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Can WeChat’s New Ad Service Rival Facebook and Twitter in APAC?

  |  July 14, 2014   |  Comments   |  

WeChat's new ad service allows registered companies to place ads on other corporate WeChat pages. Will this solution help the messaging service evolve into a major ad platform in the Asia-Pacific region?

WeChat, one of the major messaging apps in the Asia-Pacific region (APAC), is testing a new advertising service to help brands reach more of their target consumers.

The feature will allow companies with verified WeChat accounts to place ads on other companies' official pages that have more than 100,000 followers. An ad will appear as a text link at the bottom of company pages, as shown in the highlighted area in the image below. The link will then direct consumers to the actual advertising page.

wechatadvertising

In order to help brands better target their ads, the new service has a dashboard feature, where advertisers can specify their target demographic with certain criteria, including gender, age, location, and personal interests. Based on the given information, WeChat will automatically pair ads and corporate pages that will host the ads. 

Any revenue earned from the new capability will be split between WeChat's parent company Tencent and the host companies.

In China, WeChat already provides brands major opportunities to build one-to-one relationships with their consumers on mobile. And the new ad solution, according to industry participants, will further enhance WeChat's targeting capabilities.

Charlie Wang, digital director of Mindshare Beijing, a WPP company, says that by tapping into the data collected across Tencent's ecosystem, WeChat can offer brands an accurate view of their consumers.

"With the latest trends in programmatic, it's a good move by Tencent to focus on targeting, in order to move to audience buying," he notes.

The new service may not be as effective as it could be from an ad format perspective, however, as text link ads displayed at the bottom of corporate pages hardly get noticed. "Without banners or videos, text link ads may not be able to attract attention or drive awareness," Wang says. "But this ad format is in line with Tencent's strategy of ‘not over-commercializing' WeChat."

Elisa Harca, regional director of Asia at Red Ant, a digital retail experience and technology company, agrees that WeChat's new ad service will help brands develop more return-on-investment (ROI) models within the platform.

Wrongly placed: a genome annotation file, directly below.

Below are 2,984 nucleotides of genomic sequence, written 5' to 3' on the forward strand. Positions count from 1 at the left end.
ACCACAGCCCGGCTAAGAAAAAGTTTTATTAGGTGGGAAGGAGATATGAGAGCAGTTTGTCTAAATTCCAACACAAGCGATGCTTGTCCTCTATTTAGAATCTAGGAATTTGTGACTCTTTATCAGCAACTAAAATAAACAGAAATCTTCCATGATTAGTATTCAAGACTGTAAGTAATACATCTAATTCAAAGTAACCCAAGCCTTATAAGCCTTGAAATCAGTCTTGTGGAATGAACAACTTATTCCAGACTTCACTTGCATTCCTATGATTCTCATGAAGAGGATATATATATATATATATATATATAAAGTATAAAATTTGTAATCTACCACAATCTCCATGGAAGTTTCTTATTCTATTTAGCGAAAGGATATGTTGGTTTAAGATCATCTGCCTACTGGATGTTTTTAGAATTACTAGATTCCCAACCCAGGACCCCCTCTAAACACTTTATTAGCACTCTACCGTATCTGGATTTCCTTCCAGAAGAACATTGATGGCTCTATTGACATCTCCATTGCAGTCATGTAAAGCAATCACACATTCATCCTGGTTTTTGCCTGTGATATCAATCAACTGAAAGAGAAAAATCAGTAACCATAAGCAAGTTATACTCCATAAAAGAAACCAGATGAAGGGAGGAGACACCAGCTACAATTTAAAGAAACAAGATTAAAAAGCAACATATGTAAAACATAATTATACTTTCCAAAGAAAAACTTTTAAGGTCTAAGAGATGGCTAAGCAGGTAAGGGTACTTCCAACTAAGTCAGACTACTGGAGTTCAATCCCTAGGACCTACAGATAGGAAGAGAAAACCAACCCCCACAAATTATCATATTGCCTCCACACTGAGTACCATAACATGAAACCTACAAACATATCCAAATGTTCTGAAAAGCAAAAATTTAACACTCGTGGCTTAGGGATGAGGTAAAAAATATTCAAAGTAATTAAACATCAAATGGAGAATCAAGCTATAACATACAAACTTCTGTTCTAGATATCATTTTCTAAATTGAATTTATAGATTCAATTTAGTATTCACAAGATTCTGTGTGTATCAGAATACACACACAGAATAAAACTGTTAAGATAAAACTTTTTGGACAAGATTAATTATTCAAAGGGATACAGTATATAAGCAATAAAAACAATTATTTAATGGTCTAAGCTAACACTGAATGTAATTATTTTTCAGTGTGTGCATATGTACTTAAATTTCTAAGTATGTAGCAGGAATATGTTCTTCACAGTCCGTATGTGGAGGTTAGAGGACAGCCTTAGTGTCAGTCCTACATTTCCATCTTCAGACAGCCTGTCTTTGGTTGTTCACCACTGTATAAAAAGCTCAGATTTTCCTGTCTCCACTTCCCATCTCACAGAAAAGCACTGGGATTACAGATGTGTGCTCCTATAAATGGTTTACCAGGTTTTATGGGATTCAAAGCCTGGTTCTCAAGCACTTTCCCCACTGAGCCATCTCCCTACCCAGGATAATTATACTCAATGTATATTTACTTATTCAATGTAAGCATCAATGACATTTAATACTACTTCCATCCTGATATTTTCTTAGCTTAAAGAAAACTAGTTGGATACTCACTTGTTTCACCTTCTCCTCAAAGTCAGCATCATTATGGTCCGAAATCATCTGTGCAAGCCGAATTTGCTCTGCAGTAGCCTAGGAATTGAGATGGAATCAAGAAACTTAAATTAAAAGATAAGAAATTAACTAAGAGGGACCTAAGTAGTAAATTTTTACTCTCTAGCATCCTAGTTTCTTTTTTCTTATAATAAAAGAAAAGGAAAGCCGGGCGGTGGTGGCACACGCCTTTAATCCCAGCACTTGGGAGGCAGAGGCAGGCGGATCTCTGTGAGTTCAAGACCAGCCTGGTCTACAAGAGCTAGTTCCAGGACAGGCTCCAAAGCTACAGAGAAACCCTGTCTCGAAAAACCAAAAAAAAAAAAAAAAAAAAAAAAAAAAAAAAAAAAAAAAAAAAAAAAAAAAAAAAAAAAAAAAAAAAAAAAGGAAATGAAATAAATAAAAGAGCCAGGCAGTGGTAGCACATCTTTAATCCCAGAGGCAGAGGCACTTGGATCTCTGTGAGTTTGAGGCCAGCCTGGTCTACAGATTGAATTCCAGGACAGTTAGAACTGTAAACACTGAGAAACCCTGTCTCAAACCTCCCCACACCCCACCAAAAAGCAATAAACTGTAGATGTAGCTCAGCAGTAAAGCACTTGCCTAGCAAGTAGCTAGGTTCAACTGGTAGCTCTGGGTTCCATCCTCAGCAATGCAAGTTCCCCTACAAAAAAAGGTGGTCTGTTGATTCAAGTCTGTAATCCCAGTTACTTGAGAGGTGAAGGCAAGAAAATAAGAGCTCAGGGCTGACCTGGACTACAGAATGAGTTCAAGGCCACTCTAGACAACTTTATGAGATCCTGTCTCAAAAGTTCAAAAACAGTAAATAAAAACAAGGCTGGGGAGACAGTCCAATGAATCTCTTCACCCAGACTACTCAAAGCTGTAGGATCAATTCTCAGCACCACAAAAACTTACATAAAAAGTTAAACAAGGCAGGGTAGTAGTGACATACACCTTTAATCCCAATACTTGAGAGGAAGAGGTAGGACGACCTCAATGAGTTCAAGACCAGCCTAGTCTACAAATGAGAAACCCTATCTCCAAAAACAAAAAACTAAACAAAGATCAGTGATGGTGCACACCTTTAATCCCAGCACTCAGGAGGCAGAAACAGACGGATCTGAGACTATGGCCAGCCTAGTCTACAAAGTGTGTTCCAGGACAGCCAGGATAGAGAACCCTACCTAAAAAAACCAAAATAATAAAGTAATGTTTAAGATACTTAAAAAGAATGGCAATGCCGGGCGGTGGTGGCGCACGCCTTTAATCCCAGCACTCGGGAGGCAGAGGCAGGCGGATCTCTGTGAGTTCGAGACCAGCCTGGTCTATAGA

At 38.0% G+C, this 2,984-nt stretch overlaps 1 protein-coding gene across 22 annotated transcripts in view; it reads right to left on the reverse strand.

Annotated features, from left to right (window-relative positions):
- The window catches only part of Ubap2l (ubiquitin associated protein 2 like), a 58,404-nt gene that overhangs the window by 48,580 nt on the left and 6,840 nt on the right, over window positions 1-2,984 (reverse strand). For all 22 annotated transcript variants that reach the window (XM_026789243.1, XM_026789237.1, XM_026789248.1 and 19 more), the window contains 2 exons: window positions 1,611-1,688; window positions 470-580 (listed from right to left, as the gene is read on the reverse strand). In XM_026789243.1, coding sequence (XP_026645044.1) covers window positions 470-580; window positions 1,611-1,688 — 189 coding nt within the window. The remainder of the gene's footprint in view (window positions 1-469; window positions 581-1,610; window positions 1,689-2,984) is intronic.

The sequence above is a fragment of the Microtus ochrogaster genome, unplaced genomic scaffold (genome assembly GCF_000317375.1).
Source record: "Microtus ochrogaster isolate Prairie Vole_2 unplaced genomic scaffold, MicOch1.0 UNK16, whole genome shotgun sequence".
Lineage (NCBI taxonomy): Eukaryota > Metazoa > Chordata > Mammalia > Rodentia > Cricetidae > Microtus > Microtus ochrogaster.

"It will allow for more robust planning around audience acquisition and retention," she notes.

Previously, although brands could use WeChat to acquire users, the service was less targeted and transparent, Harca explains. But now, brands can use the dashboard capabilities for "niche targeting."

"Also, while real-time bidding is becoming the norm, brands with decent budgets now have a choice when it comes to selecting a highly accurate, targeted demand-side platform system," Harca adds.

This isn't WeChat's first upgrade to its services. Prior to the launch of the new ad service, the platform added other features in addition to instant messaging, including audio, imagery, social, and consumer relationship management (CRM) tools. All of them have presented mobile marketing opportunities for brands to promote their products and services.

It's obvious that WeChat is looking to expand its ad business. But looking forward, can the messaging service evolve into a major advertising platform, and further pose a threat to the likes of Facebook, Twitter, and Google in the Asia-Pacific region?

"I highly doubt it," says Wang. "I see WeChat as more of a data collection platform to get highly personal consumer information that can be fed into advertising products of other Tencent platforms."

WeChat can hardly serve as a mass-marketing channel like Facebook or Twitter, according to Wang, because some features may limit the app's marketing capability. For example, branded content doesn't automatically appear on WeChat. Instead, consumers are required to follow the company or service to see their branded content.

It's interesting to note that Tencent has not yet developed any ad products for "Moments," a feature where a WeChat user's posts can only be seen by select close friends. Since interactivity in this intimate circle is higher than on other Tencent platforms, industry veterans say "Moments" has lots of potential for social campaigns.

"While I can monitor ad impressions or clicks from Tencent's back-end system, the most important platform, 'Moments,' still remains locked," Wang says.

"If Tencent introduces an ad product within this platform, it will be a turning point for WeChat to really compete with the mass social platforms [like Facebook and Twitter]," he adds.

Homepage image via Shutterstock.

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ABOUT THE AUTHOR

Yuyu Chen

Yuyu Chen is a junior reporter at ClickZ. Her work has appeared in Local East Village, New York Daily News and Brooklyn Chamber of Commerce website. Yuyu received her M.A. in Business and Economic Reporting from New York University in May, 2013.

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